A vehicle struck and killed a pedestrian in San Francisco's Cow Hollow neighborhood on Wednesday morning, police said, and school district officials confirmed Thursday the victim was a longtime staff member at Sherman Elementary School.
"We have learned that the person who died in the crash is a beloved staff member of our school, Andrew Zieman, one of our paraeducators," Principal Helen Parker stated in a letter to school families.
Officers responded to the corner of Franklin and Union streets around 7:55 a.m. for a report of a collision involving two vehicles and a pedestrian, according to police.
There, they located an injured man in his 30s on the ground, as well as the two involved vehicles. Despite live-saving measures by paramedics, the victim was pronounced dead at the scene, police said.
Investigators determined that a vehicle traveling westbound on Union Street ran a red light at the intersection, causing the collision. They arrested the driver, 70-year-old Susan Vennarucci, at the scene on charges of running a red light and vehicular manslaughter, police said.
Zieman was a student at Sherman himself and meant so much to so many students, families and staff at Sherman, officials said.
"Andrew taught from the heart. He was patient and kind, and always a positive role model," the district letter stated.
Zieman's father said his son made a real impact on everyone he met. He said Zieman loved to write and record music and spend time with his girlfriend.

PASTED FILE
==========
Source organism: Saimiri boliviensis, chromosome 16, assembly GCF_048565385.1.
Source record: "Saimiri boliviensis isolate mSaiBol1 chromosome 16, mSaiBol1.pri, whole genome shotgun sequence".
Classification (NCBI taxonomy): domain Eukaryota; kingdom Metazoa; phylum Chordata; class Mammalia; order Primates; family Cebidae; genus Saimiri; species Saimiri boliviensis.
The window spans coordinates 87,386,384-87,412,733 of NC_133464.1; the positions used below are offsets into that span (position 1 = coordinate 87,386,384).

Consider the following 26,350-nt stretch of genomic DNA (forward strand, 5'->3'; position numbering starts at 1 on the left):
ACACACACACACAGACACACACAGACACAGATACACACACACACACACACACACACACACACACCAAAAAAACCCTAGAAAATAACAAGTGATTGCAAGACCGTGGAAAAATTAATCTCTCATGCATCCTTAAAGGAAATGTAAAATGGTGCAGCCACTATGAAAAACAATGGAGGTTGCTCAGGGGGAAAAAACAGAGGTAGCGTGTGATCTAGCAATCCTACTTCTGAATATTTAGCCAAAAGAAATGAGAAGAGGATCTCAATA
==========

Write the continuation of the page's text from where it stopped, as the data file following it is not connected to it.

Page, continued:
In a statement, she said the two met five years ago working at the school, adding he was her balance, comfort and light and that her heart would never be the same.
The school was closed Thursday, but district officials said counselors would be on campus Friday as Principal Parker informs students of Zieman's tragic passing.
Supervisor Catherine Stefani, whose district includes the Cow Hollow neighborhood, said on Twitter that she was devastated to hear about the fatal collision.
"I have been in contact with SFPD since early this morning and am following developments very closely," she said. "As details continue to emerge, one thing is clear: as a city, we absolutely must do more to ensure the safety of pedestrians on our streets."
"Our hearts go out to the victim's family and friends," said Jodie Medeiros, executive director of the pedestrian advocacy organization Walk San Francisco. "Too many people are paying the ultimate price for unsafe streets.
The fatality is the city's 12th pedestrian death this year, Walk SF officials said.
Although Franklin Street is not considered to be part of the city's "high-injury network" -- 13% of city streets where 75% of its crashes occur -- the three-lane one-way street is a heavily traveled street and drivers tend to speed as they head north and down a steep hill, Walk SF officials said.
"Speed kills," Medeiros said. "The faster a driver is going, the more likely the crash will cause catastrophic harm to the person who is hit. Dangerous speeds on our streets threaten all of us, and the city has to address this with urgency."
Just last month, Gov. Gavin Newsom signed Assembly Bill 43, which gives municipalities the authority to reduce speed limits along more streets.
Once the bill goes into effect in January, several city streets will get speed reductions to 20 mph, including Fillmore, Polk, Valencia, 24th, and Haight streets, as well as Ocean and San Bruno avenues, Walk SF officials said.